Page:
Cardiac alterations in human African trypanosomiasis (T.b. gambionse) with respect to the disease stage and antiparasitic treatment

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Abstract

Background: In Human African Trypanosomiasis, neurological symptoms dominate and cardiac involvement has been suggested. Because of increasing resistance to the available drugs for HAT, new compounds are desperately needed. Evaluation of cardiotoxicity is one parameter of drug safety, but without knowledge of the baseline heart involvement in HAT, cardiologic findings and drug-induced alterations will be difficult to interpret. The aims of the study were to assess the frequency and characteristics of electrocardiographic findings in the first stage of HAT, to compare these findings to those of second stage patients and healthy controls and to assess any potential effects of different therapeutic antiparasitic compounds with respect to ECG changes after treatment. Methods: Four hundred and six patients with first stage HAT were recruited in the Democratic Republic of Congo, Angola and Sudan between 2002 and 2007 in a series of clinical trials comparing the efficacy and safety of the experimental treatment DB289 to the standard first stage treatment, pentamidine. These ECGs were compared to the ECGs of healthy volunteers (n=61) and to those of second stage HAT patients (n=56). Results: In first and second stage HAT, a prolonged QTc interval, repolarization changes and low voltage were significantly more frequent than in healthy controls. Treatment in first stage was associated with repolarization changes in both the DB289 and the pentamidine group to a similar extent. The QTc interval did not change during treatment. Conclusions: Cardiac involvement in HAT, as demonstrated by ECG alterations, appears early in the evolution of the disease. The prolongation of the QTC interval comprises a risk of fatal arrhythmias if new drugs with an additional potential of QTC prolongation will be used. During treatment ECG abnormalities such as repolarization changes consistent with perimyocarditis occur frequently and appear to be associated with the disease stage, but not with a specific drug. © 2009 Blum et al.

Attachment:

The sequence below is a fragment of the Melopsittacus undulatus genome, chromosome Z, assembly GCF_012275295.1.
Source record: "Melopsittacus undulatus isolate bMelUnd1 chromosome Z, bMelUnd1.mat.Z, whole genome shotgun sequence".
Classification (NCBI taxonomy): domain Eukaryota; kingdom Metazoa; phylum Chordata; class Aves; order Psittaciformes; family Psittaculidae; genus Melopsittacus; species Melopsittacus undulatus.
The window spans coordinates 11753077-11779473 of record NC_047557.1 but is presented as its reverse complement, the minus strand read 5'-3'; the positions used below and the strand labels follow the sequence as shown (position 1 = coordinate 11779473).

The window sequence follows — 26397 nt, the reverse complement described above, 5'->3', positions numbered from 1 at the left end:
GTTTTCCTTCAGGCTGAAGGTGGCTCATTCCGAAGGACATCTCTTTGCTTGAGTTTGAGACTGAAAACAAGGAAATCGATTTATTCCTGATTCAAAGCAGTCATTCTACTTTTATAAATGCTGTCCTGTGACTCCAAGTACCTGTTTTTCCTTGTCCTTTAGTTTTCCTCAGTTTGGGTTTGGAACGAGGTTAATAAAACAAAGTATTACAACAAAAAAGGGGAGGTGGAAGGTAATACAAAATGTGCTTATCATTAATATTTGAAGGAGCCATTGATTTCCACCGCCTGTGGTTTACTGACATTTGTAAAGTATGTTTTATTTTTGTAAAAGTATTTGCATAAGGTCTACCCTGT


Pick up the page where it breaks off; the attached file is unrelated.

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Blum, J. A., Schmid, C., Burri, C., Hatz, C., Olson, C., Fungula, B., … Zellweger, M. J. (2009). Cardiac alterations in human African trypanosomiasis (T.b. gambionse) with respect to the disease stage and antiparasitic treatment. PLoS Neglected Tropical Diseases, 3(2). https://doi.org/10.1371/journal.pntd.0000383

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